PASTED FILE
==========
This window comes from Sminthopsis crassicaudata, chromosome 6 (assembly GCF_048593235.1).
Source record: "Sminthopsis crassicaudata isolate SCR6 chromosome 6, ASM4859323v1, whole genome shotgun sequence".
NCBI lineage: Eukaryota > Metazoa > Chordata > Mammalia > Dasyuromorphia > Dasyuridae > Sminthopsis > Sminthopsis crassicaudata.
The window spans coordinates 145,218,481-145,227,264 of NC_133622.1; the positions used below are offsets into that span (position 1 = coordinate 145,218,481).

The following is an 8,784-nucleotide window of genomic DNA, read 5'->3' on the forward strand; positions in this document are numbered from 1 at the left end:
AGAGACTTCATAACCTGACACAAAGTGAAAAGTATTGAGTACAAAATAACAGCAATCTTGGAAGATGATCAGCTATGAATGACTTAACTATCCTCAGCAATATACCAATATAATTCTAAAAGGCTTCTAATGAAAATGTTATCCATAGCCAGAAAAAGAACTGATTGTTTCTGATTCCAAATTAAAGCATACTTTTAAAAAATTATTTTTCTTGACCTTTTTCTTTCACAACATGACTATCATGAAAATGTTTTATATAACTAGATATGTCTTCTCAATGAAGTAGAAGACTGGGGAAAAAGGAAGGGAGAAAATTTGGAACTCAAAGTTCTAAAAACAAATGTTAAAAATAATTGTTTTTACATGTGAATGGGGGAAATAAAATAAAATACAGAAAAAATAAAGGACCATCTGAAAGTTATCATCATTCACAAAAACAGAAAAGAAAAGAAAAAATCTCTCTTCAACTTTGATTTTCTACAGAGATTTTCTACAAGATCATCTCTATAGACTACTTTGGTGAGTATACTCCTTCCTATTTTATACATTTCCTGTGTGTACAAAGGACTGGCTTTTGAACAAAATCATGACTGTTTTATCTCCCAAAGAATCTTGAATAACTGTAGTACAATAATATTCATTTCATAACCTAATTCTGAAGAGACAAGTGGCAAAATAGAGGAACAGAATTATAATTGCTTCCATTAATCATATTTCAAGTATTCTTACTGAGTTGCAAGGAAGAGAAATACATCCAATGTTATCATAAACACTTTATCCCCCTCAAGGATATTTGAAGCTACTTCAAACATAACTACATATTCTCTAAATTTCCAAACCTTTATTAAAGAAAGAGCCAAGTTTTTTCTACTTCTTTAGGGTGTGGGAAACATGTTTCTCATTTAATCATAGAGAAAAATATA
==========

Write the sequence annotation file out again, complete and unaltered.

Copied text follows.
This window comes from Sminthopsis crassicaudata, chromosome 6 (assembly GCF_048593235.1).
Source record: "Sminthopsis crassicaudata isolate SCR6 chromosome 6, ASM4859323v1, whole genome shotgun sequence".
NCBI lineage: Eukaryota > Metazoa > Chordata > Mammalia > Dasyuromorphia > Dasyuridae > Sminthopsis > Sminthopsis crassicaudata.
The window spans coordinates 145,218,481-145,227,264 of NC_133622.1; the positions used below are offsets into that span (position 1 = coordinate 145,218,481).

The following is an 8,784-nucleotide window of genomic DNA, read 5'->3' on the forward strand; positions in this document are numbered from 1 at the left end:
AGAGACTTCATAACCTGACACAAAGTGAAAAGTATTGAGTACAAAATAACAGCAATCTTGGAAGATGATCAGCTATGAATGACTTAACTATCCTCAGCAATATACCAATATAATTCTAAAAGGCTTCTAATGAAAATGTTATCCATAGCCAGAAAAAGAACTGATTGTTTCTGATTCCAAATTAAAGCATACTTTTAAAAAATTATTTTTCTTGACCTTTTTCTTTCACAACATGACTATCATGAAAATGTTTTATATAACTAGATATGTCTTCTCAATGAAGTAGAAGACTGGGGAAAAAGGAAGGGAGAAAATTTGGAACTCAAAGTTCTAAAAACAAATGTTAAAAATAATTGTTTTTACATGTGAATGGGGGAAATAAAATAAAATACAGAAAAAATAAAGGACCATCTGAAAGTTATCATCATTCACAAAAACAGAAAAGAAAAGAAAAAATCTCTCTTCAACTTTGATTTTCTACAGAGATTTTCTACAAGATCATCTCTATAGACTACTTTGGTGAGTATACTCCTTCCTATTTTATACATTTCCTGTGTGTACAAAGGACTGGCTTTTGAACAAAATCATGACTGTTTTATCTCCCAAAGAATCTTGAATAACTGTAGTACAATAATATTCATTTCATAACCTAATTCTGAAGAGACAAGTGGCAAAATAGAGGAACAGAATTATAATTGCTTCCATTAATCATATTTCAAGTATTCTTACTGAGTTGCAAGGAAGAGAAATACATCCAATGTTATCATAAACACTTTATCCCCCTCAAGGATATTTGAAGCTACTTCAAACATAACTACATATTCTCTAAATTTCCAAACCTTTATTAAAGAAAGAGCCAAGTTTTTTCTACTTCTTTAGGGTGTGGGAAACATGTTTCTCATTTAATCATAGAGAAAAATATA